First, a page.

Florida Product Liability Law: 4th DCA Upholds Summary Judgment with Key Holdings for Manufacturers | rumberger | Church

On June 15, 2022, the fourth DAC issued its opinion in Michael Grieco vs. Daiho Sangyo., Inc., AW Distributing, Inc. and Wal-Mart Stores East, LP affirming the entry of summary judgment in favor of the manufacturer, distributor and seller of an allegedly defective box of keyboard dust remover spray. In arriving at its opinion, the court summarized Florida product liability law for both strict liability and negligence and concluded:

  1. a manufacturer has no obligation to design the safest possible product;
  2. a manufacturer cannot be held responsible for the misuse of a product;
  3. there is no obligation to warn of an obvious danger or a danger of which the user is aware;
  4. a legally sufficient warning need not prevent a user from abusing a product; and
  5. a manufacturer, distributor or seller of products has no obligation to any third party who is harmed by the use of a product by a purchaser for purposes not intended.

Grieco was injured by an impaired driver (“Merrill”) who lost control of her vehicle after intentionally inhaling a compressed gas spray designed to remove dust from keyboards. The spray contained a hydrocarbon propellant which, when inhaled, is an intoxicant. To discourage inhalation, the spray manufacturer used a bitter-tasting additive to make the product unpleasant to drink. Additionally, the spray’s label warned against misuse of the product and stated that “inhaling contents may be harmful or fatal.” Merrill, who was addicted to inhaling the spray in question and similar products, testified that she was aware of and ignored the warnings and had grown so accustomed to the bitter to the point that the taste was no longer noticeable.

After being hit by Merrill’s vehicle, Grieco sued the manufacturer, distributor and retailer of the spray and asserted strict liability claims based on design and manufacturing defects (the bitter was not properly mixed with gas or did not effectively deter inhalation) and warning fault. Grieco also asserted a negligence claim.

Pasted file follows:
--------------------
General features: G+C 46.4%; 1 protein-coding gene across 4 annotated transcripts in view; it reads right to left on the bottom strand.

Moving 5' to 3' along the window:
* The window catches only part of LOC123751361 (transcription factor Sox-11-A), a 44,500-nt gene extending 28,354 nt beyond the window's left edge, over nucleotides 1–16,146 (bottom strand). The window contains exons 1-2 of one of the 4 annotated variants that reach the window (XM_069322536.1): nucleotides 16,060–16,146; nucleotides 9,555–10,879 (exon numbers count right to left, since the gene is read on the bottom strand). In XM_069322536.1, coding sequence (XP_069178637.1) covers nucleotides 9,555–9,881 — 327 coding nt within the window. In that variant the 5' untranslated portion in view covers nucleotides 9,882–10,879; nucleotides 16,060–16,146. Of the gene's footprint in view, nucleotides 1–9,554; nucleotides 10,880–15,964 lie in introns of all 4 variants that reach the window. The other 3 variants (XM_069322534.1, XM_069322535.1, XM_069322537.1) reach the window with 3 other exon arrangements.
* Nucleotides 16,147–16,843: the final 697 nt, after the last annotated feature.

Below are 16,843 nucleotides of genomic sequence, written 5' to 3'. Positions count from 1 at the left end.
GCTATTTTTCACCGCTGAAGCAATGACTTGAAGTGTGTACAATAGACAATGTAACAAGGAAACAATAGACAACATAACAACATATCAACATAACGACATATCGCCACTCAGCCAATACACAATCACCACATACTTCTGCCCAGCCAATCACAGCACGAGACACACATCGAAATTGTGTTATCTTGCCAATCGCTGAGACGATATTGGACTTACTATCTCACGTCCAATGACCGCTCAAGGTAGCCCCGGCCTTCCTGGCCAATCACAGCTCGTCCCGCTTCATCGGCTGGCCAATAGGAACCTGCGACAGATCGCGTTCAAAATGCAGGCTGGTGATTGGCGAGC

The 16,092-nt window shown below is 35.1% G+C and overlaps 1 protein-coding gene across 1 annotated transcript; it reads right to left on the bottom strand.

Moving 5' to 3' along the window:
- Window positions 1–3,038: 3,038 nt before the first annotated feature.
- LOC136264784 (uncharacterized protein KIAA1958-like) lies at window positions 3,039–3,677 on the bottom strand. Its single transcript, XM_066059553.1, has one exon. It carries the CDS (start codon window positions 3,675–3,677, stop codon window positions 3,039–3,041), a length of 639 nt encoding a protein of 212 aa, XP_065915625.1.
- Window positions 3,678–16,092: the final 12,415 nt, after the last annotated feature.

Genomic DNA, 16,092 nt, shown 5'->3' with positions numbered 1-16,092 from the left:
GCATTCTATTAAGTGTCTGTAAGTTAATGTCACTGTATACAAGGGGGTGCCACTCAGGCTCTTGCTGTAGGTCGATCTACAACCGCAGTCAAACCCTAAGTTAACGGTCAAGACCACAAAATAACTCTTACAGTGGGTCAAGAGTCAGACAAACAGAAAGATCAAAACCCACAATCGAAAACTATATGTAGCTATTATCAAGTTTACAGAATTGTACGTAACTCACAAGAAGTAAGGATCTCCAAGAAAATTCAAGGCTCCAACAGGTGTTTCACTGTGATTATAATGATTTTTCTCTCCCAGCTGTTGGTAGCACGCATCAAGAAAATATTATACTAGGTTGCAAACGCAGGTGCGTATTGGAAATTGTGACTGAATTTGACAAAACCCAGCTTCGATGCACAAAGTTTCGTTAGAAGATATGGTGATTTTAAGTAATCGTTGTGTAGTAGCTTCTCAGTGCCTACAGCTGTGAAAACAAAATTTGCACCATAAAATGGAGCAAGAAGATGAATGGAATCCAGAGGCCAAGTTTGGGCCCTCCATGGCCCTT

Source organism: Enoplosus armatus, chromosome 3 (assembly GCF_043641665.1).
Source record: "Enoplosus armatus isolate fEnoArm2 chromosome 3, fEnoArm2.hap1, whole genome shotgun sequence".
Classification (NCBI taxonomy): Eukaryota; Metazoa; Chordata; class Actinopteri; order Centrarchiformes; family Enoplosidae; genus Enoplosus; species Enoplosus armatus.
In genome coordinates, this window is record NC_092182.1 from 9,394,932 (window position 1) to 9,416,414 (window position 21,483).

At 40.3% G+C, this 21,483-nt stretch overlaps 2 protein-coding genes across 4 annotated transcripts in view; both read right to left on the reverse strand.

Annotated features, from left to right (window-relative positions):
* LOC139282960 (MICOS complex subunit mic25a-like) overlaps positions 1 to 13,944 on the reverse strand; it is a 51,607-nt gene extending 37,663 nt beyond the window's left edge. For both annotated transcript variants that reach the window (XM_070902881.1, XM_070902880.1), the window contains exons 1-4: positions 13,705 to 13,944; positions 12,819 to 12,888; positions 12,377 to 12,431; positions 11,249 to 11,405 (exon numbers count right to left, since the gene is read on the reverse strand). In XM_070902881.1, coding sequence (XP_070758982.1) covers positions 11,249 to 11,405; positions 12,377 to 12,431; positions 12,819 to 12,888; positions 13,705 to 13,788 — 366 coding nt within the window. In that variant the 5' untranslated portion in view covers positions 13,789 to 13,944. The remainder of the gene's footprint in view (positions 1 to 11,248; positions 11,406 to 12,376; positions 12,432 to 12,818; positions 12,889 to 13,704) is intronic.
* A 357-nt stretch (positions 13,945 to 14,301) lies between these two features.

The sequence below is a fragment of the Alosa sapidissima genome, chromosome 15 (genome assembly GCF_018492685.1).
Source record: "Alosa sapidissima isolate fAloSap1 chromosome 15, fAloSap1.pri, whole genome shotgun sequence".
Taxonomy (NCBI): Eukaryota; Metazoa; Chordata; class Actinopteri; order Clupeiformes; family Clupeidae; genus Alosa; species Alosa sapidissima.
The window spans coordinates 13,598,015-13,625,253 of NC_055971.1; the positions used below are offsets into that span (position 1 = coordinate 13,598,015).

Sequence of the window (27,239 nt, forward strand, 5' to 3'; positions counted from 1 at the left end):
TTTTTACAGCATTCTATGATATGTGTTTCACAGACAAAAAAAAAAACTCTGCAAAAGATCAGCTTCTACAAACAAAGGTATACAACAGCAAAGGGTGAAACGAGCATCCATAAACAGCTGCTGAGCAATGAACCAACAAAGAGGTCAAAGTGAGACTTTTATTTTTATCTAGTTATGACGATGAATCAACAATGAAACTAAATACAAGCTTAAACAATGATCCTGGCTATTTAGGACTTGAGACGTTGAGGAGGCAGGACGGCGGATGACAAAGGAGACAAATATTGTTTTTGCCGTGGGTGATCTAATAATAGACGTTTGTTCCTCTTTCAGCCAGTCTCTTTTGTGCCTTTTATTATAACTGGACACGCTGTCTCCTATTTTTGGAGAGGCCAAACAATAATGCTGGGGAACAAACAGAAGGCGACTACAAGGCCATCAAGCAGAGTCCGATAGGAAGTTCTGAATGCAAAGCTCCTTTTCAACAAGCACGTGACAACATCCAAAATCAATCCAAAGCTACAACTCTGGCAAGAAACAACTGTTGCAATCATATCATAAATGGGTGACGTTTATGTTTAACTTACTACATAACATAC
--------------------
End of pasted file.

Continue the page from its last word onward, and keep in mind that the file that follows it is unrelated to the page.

On strict liability, the court rejected Grieco’s argument that the trial court made an improper factual determination that defendants did not need to make the spray “safer.” The court explained that a manufacturer is not required to design a product that is completely incapable of harming those who come into foreseeable contact with it. Instead, the court held that an alleged design defect must “cause unforeseeable hazards in the normal – that is, intended – use of the product.” (quoting Cook v. MillerCoors, LLC, 829 F. Sup. 2d 1208, 1216 (MD Fla. 2011)). The court also dismissed Grieco’s design and workmanship claims because the product warning explained that the duster employed a “bitter agent for to discourage ingestion of the product, not to ensure deterrence or prevent abuse from occurring. (emphasis in original).

The court further held that a warning need not prevent a user from misusing the product to be sufficient, but must “contain wording directed at significant dangers arising from non-use of the product. in the prescribed manner, such as the risk of injury or death. (quoting Scheman-Gonzalez v. Saber Mfg. Co., 816 So.2d 1133, 1139 (Fla. 4th DCA 2002)). The court further explained that there is no obligation to warn a consumer of an obvious danger or of a danger of which he is aware. The fourth DCA noted the significance of Merrill’s admission that she was aware of the warnings, but her addiction caused her to ignore them.